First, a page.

In a continuing effort to cure cancer, Sagiv-Barfi et al. sought to develop a new, “practical” immunotherapy by using the in situ tumor in three ways: 1) as a source of antigen, 2) as a source of immunoreactive cells, and 3) as an injection site for immune modulators, as described in their study published in Science Translational Medicine.
Since Toll-like receptor (TLR) agonists activate numerous cells within the innate and adaptive immune systems, the researchers injected the TLR9 ligand CpG oligodeoxynucleotide (CpG) directly into established subcutaneous A20 B cell lymphoma tumors and analyzed the intratumoral T cells for a change in inhibitory and activation markers. While CTLA-4 and PD-1 expression remained unchanged, OX40 (a costimulatory molecule expressed on effector T cells and Tregs) was upregulated on CD4+ effector T cells, which far outnumbered the Tregs. Similar results were observed in a patient with follicular lymphoma after intratumoral injection of CpG, and in tumor cells from additional lymphoma patients that were incubated with CpG in vitro. Notably, this effect was observed only locally in the injected tumor, and not in a contralateral, untreated tumor site.
Based on the results of CpG treatment, the researchers hypothesized that the addition of an OX40 agonist would enhance the effects of CpG and induce an antitumor response. To that end, they injected CpG and/or the OX40 agonist into one of two A20 tumor sites. While CpG by itself led to complete tumor regression at the injected site but not the untreated site, and OX40 agonist alone resulted in only a slight delay in tumor growth at both sites, the injection of both treatments into the same lesion induced complete regression of both injected and untreated tumor sites in all mice. The response was durable and curative, and was dependent on both CD4+ and CD8+ T cells. The team observed similar results in other transplanted mouse tumor models, including CT26 colon cancer, B16-F10 melanoma, and 4T1 breast carcinoma.
After demonstrating efficacy in transplanted tumors, the researchers assessed the CpG/OX40 agonist combination treatment in a mouse model of spontaneous breast cancer. MMTV-PyMT transgenic mice received an intratumoral combination injection as soon as their first tumor became established. The injected tumor and any coexisting untreated tumors regressed, and mice were protected from further tumor growth in other mammary glands. Treated mice experienced significantly lower total tumor burden, fewer lung metastases, and increased survival compared to untreated controls, demonstrating that this in situ vaccination can override the effect of a potent oncogene-driven cancer.
When mice were implanted with tumors at three different locations – two with the same tumor and one with an unrelated tumor, in situ vaccination into one of the two related tumors led to regression of both treated and untreated related tumors but had no effect on the growth of the unrelated tumor. When a mixture of two different tumors was implanted into one site, while two additional sites contained one tumor type each, injection of the mixed tumor site reduced tumor growth at both distant sites, demonstrating that in situ vaccination can induce a response against different tumor antigens simultaneously. Mice previously cured by in situ vaccination were immune to a rechallenge by the same tumor but not to a different tumor. Overall, these results demonstrated that the immune response was durable and tumor-specific, and that the vaccination works by triggering a local response within the injected tumor microenvironment (TME), leading to systemic immunity, rather than by diffusion of the immune modulators to distant sites.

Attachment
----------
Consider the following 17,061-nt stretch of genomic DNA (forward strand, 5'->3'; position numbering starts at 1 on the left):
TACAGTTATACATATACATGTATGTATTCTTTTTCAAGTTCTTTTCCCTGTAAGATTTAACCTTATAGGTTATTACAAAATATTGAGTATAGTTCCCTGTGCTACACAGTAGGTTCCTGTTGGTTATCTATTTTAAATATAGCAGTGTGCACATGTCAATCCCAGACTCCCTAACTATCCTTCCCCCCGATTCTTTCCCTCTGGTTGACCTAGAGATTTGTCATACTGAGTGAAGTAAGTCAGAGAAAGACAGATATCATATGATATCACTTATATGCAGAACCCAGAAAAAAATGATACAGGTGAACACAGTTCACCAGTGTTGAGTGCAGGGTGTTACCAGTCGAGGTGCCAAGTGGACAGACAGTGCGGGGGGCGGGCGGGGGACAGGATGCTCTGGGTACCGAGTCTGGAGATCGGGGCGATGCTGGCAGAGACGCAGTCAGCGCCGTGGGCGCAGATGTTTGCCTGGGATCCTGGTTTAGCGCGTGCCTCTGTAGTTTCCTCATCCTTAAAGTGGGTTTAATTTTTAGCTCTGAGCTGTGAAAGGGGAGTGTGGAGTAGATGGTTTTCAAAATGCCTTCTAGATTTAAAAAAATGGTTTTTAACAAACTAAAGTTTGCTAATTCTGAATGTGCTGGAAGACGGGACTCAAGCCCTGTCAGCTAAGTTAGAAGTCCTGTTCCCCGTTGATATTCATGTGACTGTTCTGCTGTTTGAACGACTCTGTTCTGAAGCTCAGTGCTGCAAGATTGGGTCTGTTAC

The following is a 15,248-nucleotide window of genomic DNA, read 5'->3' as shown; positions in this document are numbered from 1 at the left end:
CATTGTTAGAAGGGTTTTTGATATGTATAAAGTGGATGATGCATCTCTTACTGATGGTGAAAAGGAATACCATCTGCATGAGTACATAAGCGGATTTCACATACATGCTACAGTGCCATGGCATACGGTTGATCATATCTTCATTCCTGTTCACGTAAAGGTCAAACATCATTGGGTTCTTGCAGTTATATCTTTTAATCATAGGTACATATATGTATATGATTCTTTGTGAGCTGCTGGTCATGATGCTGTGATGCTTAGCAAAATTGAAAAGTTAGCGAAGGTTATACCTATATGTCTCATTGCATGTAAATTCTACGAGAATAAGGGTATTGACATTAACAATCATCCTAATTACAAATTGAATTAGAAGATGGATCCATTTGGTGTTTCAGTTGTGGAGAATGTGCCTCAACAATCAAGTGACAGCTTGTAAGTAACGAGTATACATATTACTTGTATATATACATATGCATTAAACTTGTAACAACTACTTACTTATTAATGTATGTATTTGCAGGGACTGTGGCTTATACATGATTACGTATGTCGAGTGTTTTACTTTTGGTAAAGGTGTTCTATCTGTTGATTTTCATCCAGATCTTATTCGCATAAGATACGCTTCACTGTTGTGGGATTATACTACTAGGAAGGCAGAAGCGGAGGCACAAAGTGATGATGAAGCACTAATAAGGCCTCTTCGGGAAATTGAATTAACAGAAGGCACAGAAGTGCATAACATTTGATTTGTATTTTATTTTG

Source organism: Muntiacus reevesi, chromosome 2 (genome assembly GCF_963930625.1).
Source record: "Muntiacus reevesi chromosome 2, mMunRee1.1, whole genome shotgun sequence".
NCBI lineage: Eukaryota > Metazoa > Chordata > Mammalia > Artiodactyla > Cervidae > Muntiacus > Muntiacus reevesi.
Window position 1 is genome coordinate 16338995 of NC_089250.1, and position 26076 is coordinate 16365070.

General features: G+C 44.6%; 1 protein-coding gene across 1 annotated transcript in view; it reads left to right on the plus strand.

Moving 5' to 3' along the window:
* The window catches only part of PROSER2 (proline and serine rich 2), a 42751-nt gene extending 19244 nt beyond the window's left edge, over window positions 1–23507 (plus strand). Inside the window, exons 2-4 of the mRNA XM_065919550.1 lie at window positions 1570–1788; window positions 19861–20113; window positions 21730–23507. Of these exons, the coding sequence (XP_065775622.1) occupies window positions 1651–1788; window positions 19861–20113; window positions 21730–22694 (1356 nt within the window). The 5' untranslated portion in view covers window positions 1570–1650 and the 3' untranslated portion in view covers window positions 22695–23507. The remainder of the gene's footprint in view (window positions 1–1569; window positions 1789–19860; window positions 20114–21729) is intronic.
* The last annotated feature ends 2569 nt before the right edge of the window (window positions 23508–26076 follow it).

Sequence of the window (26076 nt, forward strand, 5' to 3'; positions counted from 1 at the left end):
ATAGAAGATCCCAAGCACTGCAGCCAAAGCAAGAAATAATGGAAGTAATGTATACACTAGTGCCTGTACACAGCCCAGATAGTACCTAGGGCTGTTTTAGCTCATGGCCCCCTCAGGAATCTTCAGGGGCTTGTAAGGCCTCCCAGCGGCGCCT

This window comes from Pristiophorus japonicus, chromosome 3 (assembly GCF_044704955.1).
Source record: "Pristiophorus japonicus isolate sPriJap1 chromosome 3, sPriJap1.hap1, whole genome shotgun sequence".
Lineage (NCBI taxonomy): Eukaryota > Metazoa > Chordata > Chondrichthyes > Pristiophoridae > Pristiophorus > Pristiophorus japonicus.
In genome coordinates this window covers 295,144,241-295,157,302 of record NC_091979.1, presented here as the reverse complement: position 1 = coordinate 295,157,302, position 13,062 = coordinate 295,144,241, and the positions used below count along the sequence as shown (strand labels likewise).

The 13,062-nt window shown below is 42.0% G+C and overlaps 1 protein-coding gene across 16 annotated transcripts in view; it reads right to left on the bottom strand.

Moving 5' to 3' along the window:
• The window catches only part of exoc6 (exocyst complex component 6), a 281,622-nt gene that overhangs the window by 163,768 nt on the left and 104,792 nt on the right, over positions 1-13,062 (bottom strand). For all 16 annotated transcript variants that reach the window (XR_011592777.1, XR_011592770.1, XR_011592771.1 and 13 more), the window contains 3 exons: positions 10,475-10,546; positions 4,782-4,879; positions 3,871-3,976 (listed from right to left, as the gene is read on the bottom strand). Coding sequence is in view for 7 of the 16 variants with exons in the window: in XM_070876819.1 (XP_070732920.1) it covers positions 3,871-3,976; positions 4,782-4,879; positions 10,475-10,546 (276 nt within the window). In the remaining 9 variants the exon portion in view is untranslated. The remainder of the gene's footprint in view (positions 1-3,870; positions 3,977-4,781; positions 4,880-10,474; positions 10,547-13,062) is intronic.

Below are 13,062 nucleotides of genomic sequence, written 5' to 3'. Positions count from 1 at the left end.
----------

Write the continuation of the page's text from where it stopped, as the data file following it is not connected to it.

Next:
To understand which immune cells and signaling molecules were involved in this effect, Sagiv-Barfi et al. purified tumor-infiltrating T cells and found no OX40 upregulation upon exposure to CpG in vitro. Then, they depleted macrophages and dendritic cells from whole tumor cell populations and found that, once again, the T cells in this environment did not upregulate OX40. As T cells did upregulate OX40 when the whole tumor suspension was exposed to CpG, they concluded that the myeloid-derived cells are responsible for communicating the CpG signal to the T cells, and confirmed that IL-12, IFNγ, and TNFα were involved in the required cellular communication. Digging deeper, the researchers found that the function of the OX40 agonist was dependent on competent interaction with Fc receptors (implying ADCC activity or Fc-dependent agonist activity), which led to an increase in myeloid cell infiltration, activation of NK and CD8+ T cells, and inhibition, but not depletion of Tregs in the TME.
Sagiv-Barfi et al. demonstrated that OX40 agonist synergizes with CpG to induce a systemic, tumor-specific immune response without prior knowledge of unique tumor antigens when administered intratumorally as an in situ vaccination. Although the potential clinical use of such a combination may be limited by the necessity for adequate immune infiltrates in the tumor, as well as availability of an injectable tumor site, the results of this study provide strong rationale for clinical testing of the CpG/OX40 agonist combination.
by Anna Scherer